Vista AERO and Beryl Visual Interfaces

I have seen numerous AERO previews and demos of AERO, the new user interface included with Windows Vista. But I had not yet seen the Beryl Interface for Ubuntu Linux.

One thought that immediately came to mind. As much as Beryl has an unbelievable cool factor. I am not sure it leverages any real increase in lateral visual adjacency. Lateral adjacency to me is the primary limiting factor for user interfaces at a practical level. By definition showing items at an angle lets you see more items in perspective. A rotating cube on the other hand at most shows you three options.

Also see the comments on this life hacker post on dual monitors.

And researching links for this post I just found UltraMon. Wow! Definitely going to test that one out!

Limitations of Folksonomies for Non Profits

Folksonomies are to taxonomies what content management systems are to webmasters; they free the people. And the people do what people do. And that is good. Even for the NPTech tag stream. I say this in reaction to this riff on the limitations of folksonomies for the non profit world. From the post:

I’ve always been vaguely uncomfortable with folksonomies. There is
something about the concept that just doesn’t sit right with me. Every
time I hear people wax on about them, I fidget in my seat; I feel kind
of itchy and unsettled at the same time. Perhaps it’s my latent,
leftover librarian-like nature.

Given a tag like NPTech applies to, as Gavin notes, a "tax status", it is not surprising that it is confusing. Yet so would reading all information in a hierarchical taxonomy under "China" (sub classed in Asia in the Library of Congress if I recall Shirky correctly.) The classification is simply too large. Which is why we use multiple word phrases when we search google.

It sounds to me like the original non profit taxonomy project needs to be revived. To create a Taxonomy to be used in-addition to the folksonomy in the NPTech space. And perhaps there is a hybrid where a person can pick a dictionary of recommended tags. Similar to the synonym ring used by libraries.

Research on Pricing Premiums for Social Responsibility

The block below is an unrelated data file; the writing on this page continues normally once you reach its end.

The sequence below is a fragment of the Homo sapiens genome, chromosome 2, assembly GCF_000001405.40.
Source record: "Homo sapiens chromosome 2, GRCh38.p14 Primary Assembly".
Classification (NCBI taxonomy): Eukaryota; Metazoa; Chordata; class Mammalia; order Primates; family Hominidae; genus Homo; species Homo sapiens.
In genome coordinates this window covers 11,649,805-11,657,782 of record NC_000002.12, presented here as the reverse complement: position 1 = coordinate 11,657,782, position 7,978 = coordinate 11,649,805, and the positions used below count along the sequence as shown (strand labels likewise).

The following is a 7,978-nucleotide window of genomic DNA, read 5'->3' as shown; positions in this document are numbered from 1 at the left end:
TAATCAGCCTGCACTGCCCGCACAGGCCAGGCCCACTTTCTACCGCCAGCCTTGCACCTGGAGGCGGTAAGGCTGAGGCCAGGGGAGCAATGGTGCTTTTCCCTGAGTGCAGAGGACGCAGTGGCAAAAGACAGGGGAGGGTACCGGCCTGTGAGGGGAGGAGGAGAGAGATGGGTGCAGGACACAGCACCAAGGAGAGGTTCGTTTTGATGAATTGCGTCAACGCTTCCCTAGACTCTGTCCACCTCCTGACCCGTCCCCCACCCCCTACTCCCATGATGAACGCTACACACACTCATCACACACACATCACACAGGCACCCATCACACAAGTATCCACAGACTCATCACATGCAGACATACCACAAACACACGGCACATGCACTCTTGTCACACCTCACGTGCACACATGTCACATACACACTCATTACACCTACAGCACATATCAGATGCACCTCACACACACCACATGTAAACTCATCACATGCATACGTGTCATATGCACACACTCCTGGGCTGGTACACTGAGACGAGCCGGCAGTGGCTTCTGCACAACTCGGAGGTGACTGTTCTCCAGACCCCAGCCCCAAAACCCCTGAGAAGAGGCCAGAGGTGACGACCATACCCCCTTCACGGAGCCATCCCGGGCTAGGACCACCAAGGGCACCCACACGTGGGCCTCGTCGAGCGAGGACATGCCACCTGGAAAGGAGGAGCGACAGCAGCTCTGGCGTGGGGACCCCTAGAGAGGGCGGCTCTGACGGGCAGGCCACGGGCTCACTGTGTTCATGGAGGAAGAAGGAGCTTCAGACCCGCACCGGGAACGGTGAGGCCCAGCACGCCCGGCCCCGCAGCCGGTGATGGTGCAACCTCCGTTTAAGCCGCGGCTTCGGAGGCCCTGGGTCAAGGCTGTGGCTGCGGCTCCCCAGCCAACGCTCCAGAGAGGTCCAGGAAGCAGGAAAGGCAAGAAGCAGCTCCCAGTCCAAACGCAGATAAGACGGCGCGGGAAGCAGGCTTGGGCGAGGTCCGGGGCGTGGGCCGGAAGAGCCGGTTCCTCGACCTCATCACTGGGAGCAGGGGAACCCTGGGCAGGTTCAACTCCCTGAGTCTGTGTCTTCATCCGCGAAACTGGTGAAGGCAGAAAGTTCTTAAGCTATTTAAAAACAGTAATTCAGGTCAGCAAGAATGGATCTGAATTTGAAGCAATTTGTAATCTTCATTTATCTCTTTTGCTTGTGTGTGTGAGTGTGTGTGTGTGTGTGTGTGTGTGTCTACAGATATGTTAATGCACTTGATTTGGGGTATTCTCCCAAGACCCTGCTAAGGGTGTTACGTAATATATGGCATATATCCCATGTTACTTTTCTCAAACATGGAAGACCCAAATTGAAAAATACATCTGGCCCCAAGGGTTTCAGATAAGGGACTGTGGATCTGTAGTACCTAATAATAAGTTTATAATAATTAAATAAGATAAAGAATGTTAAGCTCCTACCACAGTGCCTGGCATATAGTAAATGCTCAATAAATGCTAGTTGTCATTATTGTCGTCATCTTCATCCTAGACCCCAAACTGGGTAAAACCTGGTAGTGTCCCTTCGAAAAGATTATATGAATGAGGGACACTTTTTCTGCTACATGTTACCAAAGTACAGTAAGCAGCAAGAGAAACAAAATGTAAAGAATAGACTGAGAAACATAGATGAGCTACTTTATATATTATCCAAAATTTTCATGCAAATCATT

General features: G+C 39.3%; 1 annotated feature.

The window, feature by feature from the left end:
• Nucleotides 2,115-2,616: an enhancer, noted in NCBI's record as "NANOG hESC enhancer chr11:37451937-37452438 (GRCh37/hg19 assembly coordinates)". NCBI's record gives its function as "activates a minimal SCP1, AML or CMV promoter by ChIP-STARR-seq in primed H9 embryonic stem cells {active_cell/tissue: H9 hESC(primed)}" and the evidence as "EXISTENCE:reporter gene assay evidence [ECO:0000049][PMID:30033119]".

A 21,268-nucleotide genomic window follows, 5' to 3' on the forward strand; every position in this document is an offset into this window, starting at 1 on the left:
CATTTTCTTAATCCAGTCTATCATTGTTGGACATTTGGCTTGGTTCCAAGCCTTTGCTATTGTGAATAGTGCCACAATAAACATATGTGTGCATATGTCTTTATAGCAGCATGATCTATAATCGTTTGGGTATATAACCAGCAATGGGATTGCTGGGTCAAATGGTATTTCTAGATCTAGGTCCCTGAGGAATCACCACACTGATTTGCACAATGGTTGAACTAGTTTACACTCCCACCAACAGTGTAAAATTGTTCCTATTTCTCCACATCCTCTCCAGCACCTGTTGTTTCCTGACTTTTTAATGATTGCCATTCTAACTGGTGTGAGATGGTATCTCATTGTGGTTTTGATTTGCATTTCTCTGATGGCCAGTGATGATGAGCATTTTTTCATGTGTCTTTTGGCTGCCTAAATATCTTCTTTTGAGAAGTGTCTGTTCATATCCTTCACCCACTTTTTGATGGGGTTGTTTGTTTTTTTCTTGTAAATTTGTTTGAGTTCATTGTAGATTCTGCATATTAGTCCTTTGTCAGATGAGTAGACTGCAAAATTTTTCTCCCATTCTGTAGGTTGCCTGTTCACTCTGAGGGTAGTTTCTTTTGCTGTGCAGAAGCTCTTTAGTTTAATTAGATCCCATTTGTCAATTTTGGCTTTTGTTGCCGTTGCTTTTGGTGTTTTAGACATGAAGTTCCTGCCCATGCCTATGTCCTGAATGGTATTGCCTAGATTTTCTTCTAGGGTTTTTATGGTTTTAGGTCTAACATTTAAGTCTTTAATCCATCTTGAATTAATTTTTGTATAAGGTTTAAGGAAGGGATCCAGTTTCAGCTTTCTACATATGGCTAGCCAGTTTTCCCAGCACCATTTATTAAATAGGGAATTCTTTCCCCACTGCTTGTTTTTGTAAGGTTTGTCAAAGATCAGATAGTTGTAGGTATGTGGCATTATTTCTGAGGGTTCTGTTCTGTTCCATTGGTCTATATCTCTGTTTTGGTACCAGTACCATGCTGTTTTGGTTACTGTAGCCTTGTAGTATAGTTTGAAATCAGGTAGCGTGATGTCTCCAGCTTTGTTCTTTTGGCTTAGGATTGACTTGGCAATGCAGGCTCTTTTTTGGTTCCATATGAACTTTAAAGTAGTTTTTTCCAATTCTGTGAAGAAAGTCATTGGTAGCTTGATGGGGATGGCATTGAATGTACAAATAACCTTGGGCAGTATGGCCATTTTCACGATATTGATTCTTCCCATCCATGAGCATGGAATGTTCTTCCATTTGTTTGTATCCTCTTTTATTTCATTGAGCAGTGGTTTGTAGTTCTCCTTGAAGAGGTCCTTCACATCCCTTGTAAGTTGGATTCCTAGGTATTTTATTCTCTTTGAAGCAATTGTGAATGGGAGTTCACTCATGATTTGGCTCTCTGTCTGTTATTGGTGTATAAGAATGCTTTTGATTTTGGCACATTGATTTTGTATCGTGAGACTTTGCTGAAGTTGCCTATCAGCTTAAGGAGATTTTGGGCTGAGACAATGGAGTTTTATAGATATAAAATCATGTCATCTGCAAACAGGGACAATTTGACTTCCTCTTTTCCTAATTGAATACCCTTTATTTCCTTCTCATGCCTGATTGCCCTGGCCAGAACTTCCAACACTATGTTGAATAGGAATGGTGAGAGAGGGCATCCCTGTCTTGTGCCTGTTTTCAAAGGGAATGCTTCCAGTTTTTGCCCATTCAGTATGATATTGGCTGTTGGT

As a follow up to the comments on that last post, here are some links to research on the subject of pricing and social responsibility.

Consumer Pricing Premiums for Social Responsibility, Laroche, Bergeron. The following is an excerpt from the executive summary at the back:

In 1989, 67 percent of consumers stated they were willing to pay 5 to 10 percent more for econolgically compatible products. More recent surveys have suggested that significant numbers of consumers would be willing to pay up to 40 percent more for a "green" product.

and

The research shows that consumers willing to pay more for environmentally friendly products are more likely to be female, married, with at least one child living at home. This group seems more likely to put the welfare of others before their own.

And from an investor responsibility perspective, this one keeps coming up:
The Eco-Efficiency Premium Puzzle, Derwall, Guenster

On a related note, Google scholar provides great results, but nothing is cached and everything is part of some journal that requires logins. Use the "web results" link below the search result and you almost always find a publicly accessible version.

Low Cost is Socially Responsible

Wal-Mart has the best reputation. Wal-Mart has the best reputation? Huh? Following Do the Smug Thing on Techcrunch, I found this post on do the right thing.

Interesting article in Forbes that discusses a survey in which people
were asked to nominate the most socially responsible companies”¦it seems
despite all the crap that is piled on Walmart”¦people still think (by a
big margin!) that they are the most socially responsible company out
there.
Maybe you can buy social responsibility (at least a reputation)
with bargain basement prices. (ed: emphasis and link added)

Pricing clearly play into social responsibility. Yet we do not talk about it that way. While the industrial revolution hurt many, it also enabled millions to afford a better lifestyle. From the forbes article itself

the   Reputation Institute,
which surveyed 30,000 consumers worldwide about their perceptions of
social responsibility. “But low prices are an element of social
responsibility. Consumers think, “˜They’re doing right by me.’ “

The free global report is here but you do have to register.